The Constitutional Text-book: A Practical and Familiar Exposition of the Constitution of the United States, and of Portions of the Public and Administrative Law of the Federal Government : Designed Chiefly for the Use of Schools, Academies, and Colleges
Sower, Barnes & Potts, 1855 - Constitutional law - 324 pages
What people are saying - Write a review
We haven't found any reviews in the usual places.
Other editions - View all
Common terms and phrases
according act of Congress adopted allowed amendments Appointed army Articles of Confederation assembled authority become bill body called charged chosen citizens claims colonies commerce common consent considered consist Constitution court crime delegates direct district duties elected electors England enter entitled equal established executive exercise extend foreign give granted hold House of Representatives impeachment important inhabitants John judge jurisdiction jury justice land legislative legislature less liberty majority manner March meet ment nature navy necessary oath object offences original particular party passed person present President privileges proceedings prohibited punishment receive recess regulate removal Repeat clause Resigned respective rule Secretary secure Senate sent session signed taken term territory thereof tion treason treaties trial Union United unless vessels vested Vice-President Virginia votes whole York
Page 282 - The name of American, which belongs to you in your national capacity, must always exalt the just pride of patriotism, more than any appellation derived from local discriminations. With slight shades of difference, you have the same religion, manners, habits and political principles.
Page 281 - ... it is of infinite moment that you should properly estimate the immense value of your national union to your collective and individual happiness; that you should cherish a cordial, habitual, and immovable attachment to it; accustoming yourselves to think and speak of it as of the palladium of your political safety and prosperity; watching for its preservation with jealous anxiety; discountenancing whatever may suggest even a suspicion that it can in any event be abandoned...
Page 28 - Trust or Profit under the United States: but the Party convicted shall nevertheless be liable and subject to Indictment, Trial, Judgment and Punishment, according to Law.
Page 271 - Congress by less than two nor by more than seven members ; and no person shall be capable of being a delegate for more than three years in any term of six years; nor shall any person, being a delegate, be capable of holding any office under the United States, for which he, or another for his benefit, receives any salary, fees, or emolument of any kind.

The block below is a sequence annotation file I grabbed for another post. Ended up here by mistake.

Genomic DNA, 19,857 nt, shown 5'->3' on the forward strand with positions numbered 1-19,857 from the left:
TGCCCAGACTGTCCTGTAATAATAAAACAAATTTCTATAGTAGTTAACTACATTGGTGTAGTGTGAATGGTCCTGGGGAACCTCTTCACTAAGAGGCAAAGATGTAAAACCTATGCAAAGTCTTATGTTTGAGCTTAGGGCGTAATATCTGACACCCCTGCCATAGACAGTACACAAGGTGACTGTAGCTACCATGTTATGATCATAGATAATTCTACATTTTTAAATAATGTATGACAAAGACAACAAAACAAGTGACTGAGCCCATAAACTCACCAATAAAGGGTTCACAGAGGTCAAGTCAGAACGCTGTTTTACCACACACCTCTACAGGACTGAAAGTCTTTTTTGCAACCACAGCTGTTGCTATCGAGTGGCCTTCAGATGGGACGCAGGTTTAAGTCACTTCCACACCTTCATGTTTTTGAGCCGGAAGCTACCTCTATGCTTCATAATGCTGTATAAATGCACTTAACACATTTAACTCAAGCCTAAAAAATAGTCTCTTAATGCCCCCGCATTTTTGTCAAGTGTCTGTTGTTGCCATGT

Page 42 - The Congress shall have Power to dispose of and make all needful Rules and Regulations respecting the Territory or other Property belonging to the United States ; and nothing in this Constitution shall be so construed as to Prejudice any Claims of the United States, or of any particular State. SECTION 4. The United States shall guarantee to every State in this Union a Republican Form of Government, and shall protect each of them against Invasion, and on Application of the Legislature, or of the Executive...
Page 69 - When vacancies happen in the Representation from any State, the Executive Authority thereof shall issue Writs of Election to fill such Vacancies. The House of Representatives shall chuse their Speaker and other Officers ; and shall have the sole Power of Impeachment.
Page 285 - Liberty itself will find in such a government, with powers properly distributed and adjusted, its surest guardian. It is, indeed, little else than a name, where the government is too feeble to withstand the enterprises of faction, to confine each member of the society within the limits prescribed by the laws, and to maintain all in the secure and tranquil enjoyment of the rights of person and property.
Page 34 - ... §7. No money shall be drawn from the Treasury, but in consequence of appropriations made by law, and a regular statement and account of the receipts and expenditures of all public money shall be published from time to time. §8. No title of nobility shall be granted by the United States; and no person holding any office of profit or trust under them shall, without the consent of the Congress, accept of any present, emolument, office, or title of any kind whatever from any king, prince or foreign...
Page 292 - I may even flatter myself, that they may be productive of some partial benefit, some occasional good ; that they may now and then recur to moderate the fury of party spirit, to warn against the mischiefs of foreign intrigue, to guard against the impostures of pretended patriotism ; this hope will be a full recompense for the solicitude for your welfare, by which they have been dictated.
Page 31 - States; 3 To regulate commerce with foreign nations, and among the several States, and with the Indian tribes; 4 To establish an uniform rule of naturalization, and uniform laws on the subject of bankruptcies throughout the United States; 5 To coin money, regulate the value thereof, and of foreign coin, and fix the standard of weights and measures; 6 To provide for the punishment of counterfeiting the securities and current coin of the United States...